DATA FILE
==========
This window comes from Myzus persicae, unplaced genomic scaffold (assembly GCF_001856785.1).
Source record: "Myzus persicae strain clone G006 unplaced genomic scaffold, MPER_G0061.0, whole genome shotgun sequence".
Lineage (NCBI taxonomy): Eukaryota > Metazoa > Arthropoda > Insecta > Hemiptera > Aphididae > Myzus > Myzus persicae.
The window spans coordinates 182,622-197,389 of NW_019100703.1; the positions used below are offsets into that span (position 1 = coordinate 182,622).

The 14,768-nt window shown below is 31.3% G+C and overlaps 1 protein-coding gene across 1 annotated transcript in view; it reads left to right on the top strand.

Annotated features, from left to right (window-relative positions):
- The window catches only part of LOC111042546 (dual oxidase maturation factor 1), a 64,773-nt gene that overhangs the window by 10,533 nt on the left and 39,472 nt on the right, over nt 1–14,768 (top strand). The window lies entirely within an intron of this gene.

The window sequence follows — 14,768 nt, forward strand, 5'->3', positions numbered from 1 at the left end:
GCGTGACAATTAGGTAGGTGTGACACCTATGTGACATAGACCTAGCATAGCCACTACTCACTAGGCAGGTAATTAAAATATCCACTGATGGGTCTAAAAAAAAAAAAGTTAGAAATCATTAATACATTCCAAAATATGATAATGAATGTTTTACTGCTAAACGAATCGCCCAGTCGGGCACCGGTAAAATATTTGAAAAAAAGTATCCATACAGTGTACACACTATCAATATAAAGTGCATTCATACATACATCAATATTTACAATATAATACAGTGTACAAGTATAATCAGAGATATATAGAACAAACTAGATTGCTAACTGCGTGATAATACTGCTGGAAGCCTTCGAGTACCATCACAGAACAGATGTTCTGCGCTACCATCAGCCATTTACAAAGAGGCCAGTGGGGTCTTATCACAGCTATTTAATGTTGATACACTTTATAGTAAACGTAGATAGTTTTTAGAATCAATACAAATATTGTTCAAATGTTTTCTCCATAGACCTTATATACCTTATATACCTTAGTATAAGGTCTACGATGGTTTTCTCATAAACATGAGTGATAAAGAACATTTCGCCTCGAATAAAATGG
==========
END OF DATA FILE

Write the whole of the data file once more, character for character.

This window comes from Myzus persicae, unplaced genomic scaffold (assembly GCF_001856785.1).
Source record: "Myzus persicae strain clone G006 unplaced genomic scaffold, MPER_G0061.0, whole genome shotgun sequence".
Lineage (NCBI taxonomy): Eukaryota > Metazoa > Arthropoda > Insecta > Hemiptera > Aphididae > Myzus > Myzus persicae.
The window spans coordinates 182,622-197,389 of NW_019100703.1; the positions used below are offsets into that span (position 1 = coordinate 182,622).

The 14,768-nt window shown below is 31.3% G+C and overlaps 1 protein-coding gene across 1 annotated transcript in view; it reads left to right on the top strand.

Annotated features, from left to right (window-relative positions):
- The window catches only part of LOC111042546 (dual oxidase maturation factor 1), a 64,773-nt gene that overhangs the window by 10,533 nt on the left and 39,472 nt on the right, over nt 1–14,768 (top strand). The window lies entirely within an intron of this gene.

The window sequence follows — 14,768 nt, forward strand, 5'->3', positions numbered from 1 at the left end:
GCGTGACAATTAGGTAGGTGTGACACCTATGTGACATAGACCTAGCATAGCCACTACTCACTAGGCAGGTAATTAAAATATCCACTGATGGGTCTAAAAAAAAAAAAGTTAGAAATCATTAATACATTCCAAAATATGATAATGAATGTTTTACTGCTAAACGAATCGCCCAGTCGGGCACCGGTAAAATATTTGAAAAAAAGTATCCATACAGTGTACACACTATCAATATAAAGTGCATTCATACATACATCAATATTTACAATATAATACAGTGTACAAGTATAATCAGAGATATATAGAACAAACTAGATTGCTAACTGCGTGATAATACTGCTGGAAGCCTTCGAGTACCATCACAGAACAGATGTTCTGCGCTACCATCAGCCATTTACAAAGAGGCCAGTGGGGTCTTATCACAGCTATTTAATGTTGATACACTTTATAGTAAACGTAGATAGTTTTTAGAATCAATACAAATATTGTTCAAATGTTTTCTCCATAGACCTTATATACCTTATATACCTTAGTATAAGGTCTACGATGGTTTTCTCATAAACATGAGTGATAAAGAACATTTCGCCTCGAATAAAATGG